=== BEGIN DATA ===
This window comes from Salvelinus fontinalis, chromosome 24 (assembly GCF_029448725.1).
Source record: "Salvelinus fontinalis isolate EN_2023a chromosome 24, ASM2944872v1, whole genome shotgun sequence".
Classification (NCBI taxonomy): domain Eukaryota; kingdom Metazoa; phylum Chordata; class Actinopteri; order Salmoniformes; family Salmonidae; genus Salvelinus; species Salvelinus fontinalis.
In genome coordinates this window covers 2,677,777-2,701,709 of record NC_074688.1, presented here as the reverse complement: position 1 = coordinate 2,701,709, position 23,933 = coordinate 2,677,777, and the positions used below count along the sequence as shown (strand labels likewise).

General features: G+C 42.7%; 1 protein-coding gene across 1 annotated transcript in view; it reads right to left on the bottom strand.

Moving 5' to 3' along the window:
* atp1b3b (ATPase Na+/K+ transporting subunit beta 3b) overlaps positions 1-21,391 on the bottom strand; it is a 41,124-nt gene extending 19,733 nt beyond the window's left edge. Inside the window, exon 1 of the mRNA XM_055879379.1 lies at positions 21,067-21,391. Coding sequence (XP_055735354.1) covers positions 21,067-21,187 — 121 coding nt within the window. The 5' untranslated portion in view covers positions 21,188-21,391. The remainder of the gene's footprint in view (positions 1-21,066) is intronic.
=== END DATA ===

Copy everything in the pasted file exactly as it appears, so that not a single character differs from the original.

This window comes from Salvelinus fontinalis, chromosome 24 (assembly GCF_029448725.1).
Source record: "Salvelinus fontinalis isolate EN_2023a chromosome 24, ASM2944872v1, whole genome shotgun sequence".
Classification (NCBI taxonomy): domain Eukaryota; kingdom Metazoa; phylum Chordata; class Actinopteri; order Salmoniformes; family Salmonidae; genus Salvelinus; species Salvelinus fontinalis.
In genome coordinates this window covers 2,677,777-2,701,709 of record NC_074688.1, presented here as the reverse complement: position 1 = coordinate 2,701,709, position 23,933 = coordinate 2,677,777, and the positions used below count along the sequence as shown (strand labels likewise).

General features: G+C 42.7%; 1 protein-coding gene across 1 annotated transcript in view; it reads right to left on the bottom strand.

Moving 5' to 3' along the window:
* atp1b3b (ATPase Na+/K+ transporting subunit beta 3b) overlaps positions 1-21,391 on the bottom strand; it is a 41,124-nt gene extending 19,733 nt beyond the window's left edge. Inside the window, exon 1 of the mRNA XM_055879379.1 lies at positions 21,067-21,391. Coding sequence (XP_055735354.1) covers positions 21,067-21,187 — 121 coding nt within the window. The 5' untranslated portion in view covers positions 21,188-21,391. The remainder of the gene's footprint in view (positions 1-21,066) is intronic.